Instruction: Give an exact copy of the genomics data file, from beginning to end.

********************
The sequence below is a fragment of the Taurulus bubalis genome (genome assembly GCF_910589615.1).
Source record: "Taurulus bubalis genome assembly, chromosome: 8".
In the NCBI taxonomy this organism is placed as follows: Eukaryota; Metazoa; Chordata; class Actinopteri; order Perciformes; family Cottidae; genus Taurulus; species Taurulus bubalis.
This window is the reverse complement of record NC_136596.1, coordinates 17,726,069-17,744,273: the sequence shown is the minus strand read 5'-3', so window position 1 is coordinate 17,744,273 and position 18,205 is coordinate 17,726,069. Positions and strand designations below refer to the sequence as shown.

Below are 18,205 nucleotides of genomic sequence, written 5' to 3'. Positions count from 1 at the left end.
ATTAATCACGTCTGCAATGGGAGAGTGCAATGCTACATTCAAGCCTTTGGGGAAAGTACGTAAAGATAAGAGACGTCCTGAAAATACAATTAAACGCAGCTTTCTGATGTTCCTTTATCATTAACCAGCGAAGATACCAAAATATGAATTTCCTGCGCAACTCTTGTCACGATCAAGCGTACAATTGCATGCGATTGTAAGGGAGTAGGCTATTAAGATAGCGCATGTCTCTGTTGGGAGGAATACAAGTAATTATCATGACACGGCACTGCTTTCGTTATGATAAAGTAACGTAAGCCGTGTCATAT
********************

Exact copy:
The sequence below is a fragment of the Taurulus bubalis genome (genome assembly GCF_910589615.1).
Source record: "Taurulus bubalis genome assembly, chromosome: 8".
In the NCBI taxonomy this organism is placed as follows: Eukaryota; Metazoa; Chordata; class Actinopteri; order Perciformes; family Cottidae; genus Taurulus; species Taurulus bubalis.
This window is the reverse complement of record NC_136596.1, coordinates 17,726,069-17,744,273: the sequence shown is the minus strand read 5'-3', so window position 1 is coordinate 17,744,273 and position 18,205 is coordinate 17,726,069. Positions and strand designations below refer to the sequence as shown.

Below are 18,205 nucleotides of genomic sequence, written 5' to 3'. Positions count from 1 at the left end.
ATTAATCACGTCTGCAATGGGAGAGTGCAATGCTACATTCAAGCCTTTGGGGAAAGTACGTAAAGATAAGAGACGTCCTGAAAATACAATTAAACGCAGCTTTCTGATGTTCCTTTATCATTAACCAGCGAAGATACCAAAATATGAATTTCCTGCGCAACTCTTGTCACGATCAAGCGTACAATTGCATGCGATTGTAAGGGAGTAGGCTATTAAGATAGCGCATGTCTCTGTTGGGAGGAATACAAGTAATTATCATGACACGGCACTGCTTTCGTTATGATAAAGTAACGTAAGCCGTGTCATAT